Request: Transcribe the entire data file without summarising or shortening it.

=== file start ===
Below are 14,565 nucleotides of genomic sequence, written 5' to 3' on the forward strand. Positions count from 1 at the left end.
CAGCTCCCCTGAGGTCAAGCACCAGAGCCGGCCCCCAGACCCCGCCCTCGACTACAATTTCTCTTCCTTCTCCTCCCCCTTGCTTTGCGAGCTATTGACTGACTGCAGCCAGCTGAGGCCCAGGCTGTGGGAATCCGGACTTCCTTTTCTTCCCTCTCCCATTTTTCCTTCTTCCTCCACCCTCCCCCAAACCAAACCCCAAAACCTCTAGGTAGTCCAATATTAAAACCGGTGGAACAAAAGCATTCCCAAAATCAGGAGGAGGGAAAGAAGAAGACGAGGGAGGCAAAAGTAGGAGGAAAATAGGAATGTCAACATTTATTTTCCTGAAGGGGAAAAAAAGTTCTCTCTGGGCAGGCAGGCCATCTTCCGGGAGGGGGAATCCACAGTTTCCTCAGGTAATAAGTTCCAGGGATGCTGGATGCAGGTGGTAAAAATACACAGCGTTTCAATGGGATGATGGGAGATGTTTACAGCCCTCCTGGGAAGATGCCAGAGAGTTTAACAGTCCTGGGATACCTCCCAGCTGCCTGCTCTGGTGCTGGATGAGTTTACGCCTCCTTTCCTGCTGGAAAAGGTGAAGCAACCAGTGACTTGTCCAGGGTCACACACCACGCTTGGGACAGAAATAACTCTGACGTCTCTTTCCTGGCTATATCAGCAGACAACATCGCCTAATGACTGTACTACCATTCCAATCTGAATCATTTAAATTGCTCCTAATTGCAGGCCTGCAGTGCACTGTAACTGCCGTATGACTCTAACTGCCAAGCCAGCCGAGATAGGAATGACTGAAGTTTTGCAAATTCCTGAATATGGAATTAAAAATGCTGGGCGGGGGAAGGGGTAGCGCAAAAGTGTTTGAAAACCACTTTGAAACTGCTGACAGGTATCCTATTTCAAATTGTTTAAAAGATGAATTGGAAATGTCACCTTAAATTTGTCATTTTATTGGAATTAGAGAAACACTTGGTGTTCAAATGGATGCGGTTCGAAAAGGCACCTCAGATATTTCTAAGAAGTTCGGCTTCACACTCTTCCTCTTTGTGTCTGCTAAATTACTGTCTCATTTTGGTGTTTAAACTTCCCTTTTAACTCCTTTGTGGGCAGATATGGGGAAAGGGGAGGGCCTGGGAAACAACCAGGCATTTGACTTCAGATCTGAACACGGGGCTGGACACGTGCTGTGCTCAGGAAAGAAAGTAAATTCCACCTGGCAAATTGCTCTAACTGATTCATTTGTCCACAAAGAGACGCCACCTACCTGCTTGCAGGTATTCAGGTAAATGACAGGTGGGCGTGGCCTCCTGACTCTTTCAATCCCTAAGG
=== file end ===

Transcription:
Below are 14,565 nucleotides of genomic sequence, written 5' to 3' on the forward strand. Positions count from 1 at the left end.
CAGCTCCCCTGAGGTCAAGCACCAGAGCCGGCCCCCAGACCCCGCCCTCGACTACAATTTCTCTTCCTTCTCCTCCCCCTTGCTTTGCGAGCTATTGACTGACTGCAGCCAGCTGAGGCCCAGGCTGTGGGAATCCGGACTTCCTTTTCTTCCCTCTCCCATTTTTCCTTCTTCCTCCACCCTCCCCCAAACCAAACCCCAAAACCTCTAGGTAGTCCAATATTAAAACCGGTGGAACAAAAGCATTCCCAAAATCAGGAGGAGGGAAAGAAGAAGACGAGGGAGGCAAAAGTAGGAGGAAAATAGGAATGTCAACATTTATTTTCCTGAAGGGGAAAAAAAGTTCTCTCTGGGCAGGCAGGCCATCTTCCGGGAGGGGGAATCCACAGTTTCCTCAGGTAATAAGTTCCAGGGATGCTGGATGCAGGTGGTAAAAATACACAGCGTTTCAATGGGATGATGGGAGATGTTTACAGCCCTCCTGGGAAGATGCCAGAGAGTTTAACAGTCCTGGGATACCTCCCAGCTGCCTGCTCTGGTGCTGGATGAGTTTACGCCTCCTTTCCTGCTGGAAAAGGTGAAGCAACCAGTGACTTGTCCAGGGTCACACACCACGCTTGGGACAGAAATAACTCTGACGTCTCTTTCCTGGCTATATCAGCAGACAACATCGCCTAATGACTGTACTACCATTCCAATCTGAATCATTTAAATTGCTCCTAATTGCAGGCCTGCAGTGCACTGTAACTGCCGTATGACTCTAACTGCCAAGCCAGCCGAGATAGGAATGACTGAAGTTTTGCAAATTCCTGAATATGGAATTAAAAATGCTGGGCGGGGGAAGGGGTAGCGCAAAAGTGTTTGAAAACCACTTTGAAACTGCTGACAGGTATCCTATTTCAAATTGTTTAAAAGATGAATTGGAAATGTCACCTTAAATTTGTCATTTTATTGGAATTAGAGAAACACTTGGTGTTCAAATGGATGCGGTTCGAAAAGGCACCTCAGATATTTCTAAGAAGTTCGGCTTCACACTCTTCCTCTTTGTGTCTGCTAAATTACTGTCTCATTTTGGTGTTTAAACTTCCCTTTTAACTCCTTTGTGGGCAGATATGGGGAAAGGGGAGGGCCTGGGAAACAACCAGGCATTTGACTTCAGATCTGAACACGGGGCTGGACACGTGCTGTGCTCAGGAAAGAAAGTAAATTCCACCTGGCAAATTGCTCTAACTGATTCATTTGTCCACAAAGAGACGCCACCTACCTGCTTGCAGGTATTCAGGTAAATGACAGGTGGGCGTGGCCTCCTGACTCTTTCAATCCCTAAGG